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Gluten Intolerance, Anxiety And Panic Attacks

By Jody Smith HERWriter
 
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I've read many articles on gluten intolerance and its symptoms that make passing reference to anxiety and depression. I've been surprised to find that symptoms as paralyzing as these are given such short shrift.

I am gluten intolerant. I stumbled upon the valuable information that eating gluten could be causing some of my many health problems eight years ago.

When I went gluten-free I wasn't surprised to find that my IBS symptoms disappeared. But I was astonished to find that the sense of anxiety which often bloomed into full-flowered panic with which I'd wrestled most of my life ... melted away.

Why was nobody talking about this? Why was this not being trumpeted from the rooftops? Surely I wasn't the only person who'd experienced diet-induced mental chaos.

So for those of you pressed beyond measure by a need to explode, burst into tears, or curl up in a shaking ball ... check out the food you're eating.

Gluten intolerance is an umbrella for celiac disease, gluten allergy and gluten sensitivity. It will sometimes sojourn arm-in-arm with lactose intolerance or dairy sensitivity.

It's not easy giving up foods with gluten. They may be your favorite foods.

In fact if you're gluten intolerant, odds are good these ARE your favorite foods, and the cravings for them may be intense. But the longer you avoid them, the meeker those cravings can become.

And, you may awake one morning to find that the sense of impending doom, the tendency to burst into tears or temper, the inability to think clearly, may have left you at the door marked "No Gluten Allowed" and you are now free in a way you never were before.

Do you have mood swings, anxiety or panic attacks? Do you find it hard to think clearly, especially after a gluten-laden meal?

Do you struggle with depression and the blues? Do you feel afraid for no reason?

Then consider cutting out gluten, at least for a few weeks. If you have an intolerance, you'll find that your gut calms down markedly within a very short time.

The feeling of overwhelming hunger that arose after polishing off a plate of pasta or a sandwich will become a thing of the past.

Add a Comment6 Comments

EmpowHER Guest
Anonymous

If you have a reason to suspect that gluten may be cause your body stress, there is generally no harm in eliminating gluten from diet.

April 20, 2013 - 2:45am
EmpowHER Guest
Anonymous

I have recently started on a gluten free diet due to finding out I am intolerant of it. I have suffered with various forms of anxiety and panics attacks ranging from severe to mild. I have spoken with others who explained how it helped them with their anxiety. I am looking forward to feeling better and having a better hold on my emotions.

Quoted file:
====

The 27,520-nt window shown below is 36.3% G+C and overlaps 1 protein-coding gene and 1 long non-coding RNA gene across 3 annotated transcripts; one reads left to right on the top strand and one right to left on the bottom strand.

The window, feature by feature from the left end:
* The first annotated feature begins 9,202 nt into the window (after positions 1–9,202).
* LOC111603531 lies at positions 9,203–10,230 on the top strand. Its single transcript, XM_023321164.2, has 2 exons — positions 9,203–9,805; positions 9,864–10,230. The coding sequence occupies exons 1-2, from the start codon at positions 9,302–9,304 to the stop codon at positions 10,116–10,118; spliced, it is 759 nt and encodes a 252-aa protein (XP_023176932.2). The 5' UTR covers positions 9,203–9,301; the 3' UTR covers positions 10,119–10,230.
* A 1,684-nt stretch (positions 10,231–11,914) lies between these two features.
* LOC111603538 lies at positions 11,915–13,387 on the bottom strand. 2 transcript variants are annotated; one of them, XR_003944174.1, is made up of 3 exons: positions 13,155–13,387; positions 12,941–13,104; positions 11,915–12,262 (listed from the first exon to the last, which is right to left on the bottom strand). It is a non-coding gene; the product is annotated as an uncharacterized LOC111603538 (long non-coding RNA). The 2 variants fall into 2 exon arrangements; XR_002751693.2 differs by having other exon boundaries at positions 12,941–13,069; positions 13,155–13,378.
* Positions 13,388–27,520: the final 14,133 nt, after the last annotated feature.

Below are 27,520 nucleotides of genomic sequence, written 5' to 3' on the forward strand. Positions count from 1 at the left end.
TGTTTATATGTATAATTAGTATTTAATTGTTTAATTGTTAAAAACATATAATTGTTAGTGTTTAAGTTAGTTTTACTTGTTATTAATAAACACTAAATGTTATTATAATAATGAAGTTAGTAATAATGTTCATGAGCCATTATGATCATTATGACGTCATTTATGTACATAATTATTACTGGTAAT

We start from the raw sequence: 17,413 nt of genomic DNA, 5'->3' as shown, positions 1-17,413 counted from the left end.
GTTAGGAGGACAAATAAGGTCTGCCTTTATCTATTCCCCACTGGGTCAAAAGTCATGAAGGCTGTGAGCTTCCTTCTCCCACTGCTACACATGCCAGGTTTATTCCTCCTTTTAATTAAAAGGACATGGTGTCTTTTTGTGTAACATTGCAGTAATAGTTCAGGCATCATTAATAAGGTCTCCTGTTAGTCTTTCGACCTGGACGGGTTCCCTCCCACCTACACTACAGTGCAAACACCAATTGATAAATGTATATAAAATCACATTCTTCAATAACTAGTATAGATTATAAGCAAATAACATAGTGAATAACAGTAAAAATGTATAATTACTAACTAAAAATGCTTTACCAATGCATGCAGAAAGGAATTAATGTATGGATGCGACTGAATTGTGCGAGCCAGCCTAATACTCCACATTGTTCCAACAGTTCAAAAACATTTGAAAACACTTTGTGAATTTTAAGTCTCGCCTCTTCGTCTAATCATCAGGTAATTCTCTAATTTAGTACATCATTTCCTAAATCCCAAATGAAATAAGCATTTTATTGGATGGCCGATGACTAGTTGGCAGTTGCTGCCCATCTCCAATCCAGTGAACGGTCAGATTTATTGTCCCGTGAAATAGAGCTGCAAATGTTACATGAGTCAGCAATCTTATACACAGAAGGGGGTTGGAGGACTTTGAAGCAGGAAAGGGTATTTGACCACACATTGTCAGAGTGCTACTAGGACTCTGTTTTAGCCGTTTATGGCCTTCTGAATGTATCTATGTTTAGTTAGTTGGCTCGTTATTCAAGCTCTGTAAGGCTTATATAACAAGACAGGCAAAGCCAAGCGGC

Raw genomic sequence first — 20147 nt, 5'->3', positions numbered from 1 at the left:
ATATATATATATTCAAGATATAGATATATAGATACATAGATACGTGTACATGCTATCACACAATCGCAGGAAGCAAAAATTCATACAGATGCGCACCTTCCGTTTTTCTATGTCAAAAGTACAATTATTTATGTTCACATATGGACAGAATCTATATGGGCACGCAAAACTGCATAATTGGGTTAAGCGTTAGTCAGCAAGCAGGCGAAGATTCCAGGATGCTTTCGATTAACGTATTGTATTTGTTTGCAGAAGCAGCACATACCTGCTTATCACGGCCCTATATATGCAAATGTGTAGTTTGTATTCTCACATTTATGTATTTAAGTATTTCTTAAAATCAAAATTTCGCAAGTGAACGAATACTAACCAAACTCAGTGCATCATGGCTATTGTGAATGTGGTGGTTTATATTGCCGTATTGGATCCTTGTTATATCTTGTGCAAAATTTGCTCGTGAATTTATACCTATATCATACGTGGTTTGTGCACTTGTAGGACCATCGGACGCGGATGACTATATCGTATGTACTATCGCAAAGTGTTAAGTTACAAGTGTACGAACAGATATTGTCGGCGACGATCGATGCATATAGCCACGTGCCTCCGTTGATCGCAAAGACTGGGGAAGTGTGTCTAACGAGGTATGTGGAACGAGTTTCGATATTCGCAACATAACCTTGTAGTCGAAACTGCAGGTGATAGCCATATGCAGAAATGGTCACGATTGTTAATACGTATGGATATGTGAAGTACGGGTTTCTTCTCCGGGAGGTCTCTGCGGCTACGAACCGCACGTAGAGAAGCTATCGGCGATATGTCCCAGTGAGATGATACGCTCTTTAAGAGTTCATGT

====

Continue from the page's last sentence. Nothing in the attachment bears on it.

I also have a child who may have this problem also. We are waiting on test results to find out. I think so many look at the general GI symptoms and when you present with neurological they want to treat it that way. I believe in looking outside the box, but also feel that these types of symptoms need to be put in the main listing symptoms so that others can find a more correct diagnosis.

Thanks for posting this information. Bev

October 4, 2011 - 11:06am
EmpowHER Guest
Anonymous

Thanks so much for linking to my listing of the numerous symptoms and illnesses that can be related to gluten intolerance/gluten sensitivity/celiac! I think that everyone who goes gluten free can offer some of their surprises on issues that disappeared after getting rid of gluten. My own renewed health and the disappearance of those issues, including occasional anxiety, surprised me greatly. As a support group leader, folks are always telling me what issues disappeared that they had no idea were related to gluten. I love hearing these stories; thanks so much for sharing yours, and again, I appreciate you sharing my listing.

Best,
Shirley

November 16, 2010 - 9:41am
EmpowHER Guest
Anonymous

Those with Celiac disease can and often do experience anxiety. When left untreated, symptoms are usually experienced as a lack of control with a lot of uncertainty. These underlying fears parallel symptoms of anxiety. So, it is a vicious cycle. Sometimes, those with Celiac disease need anxiety treatment in addition to direct treatment for their condition.

Dr. Craig April
(Link to commercial website removed by EmpowHER moderator.)

November 2, 2010 - 9:59am
EmpowHER Guest
Anonymous

Thank you again EmpowerHER for featuring an article about gluten-free awareness.

A majority of people suffering from celiac disease or gluten-intolerance are unaware of the root cause, and articles like this will help others to learn more and potential discover gluten as the cause of their many symptoms. Thank you again for helping to raise awareness!

Glutenista, making gluten-free fabulous

October 25, 2010 - 12:07pm
Pat Elliott HERWriter Guide (reply to Anonymous)

Glutenista, you're welcome. I'd like to suggest that you become a member of our site and join our Celiac Diet and Lifestyle Group where you can learn more about celiac disease and share information with others too. Pat

October 25, 2010 - 7:25pm
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We value and respect our HERWriters' experiences, but everyone is different. Many of our writers are speaking from personal experience, and what's worked for them may not work for you. Their articles are not a substitute for medical advice, although we hope you can gain knowledge from their insight.

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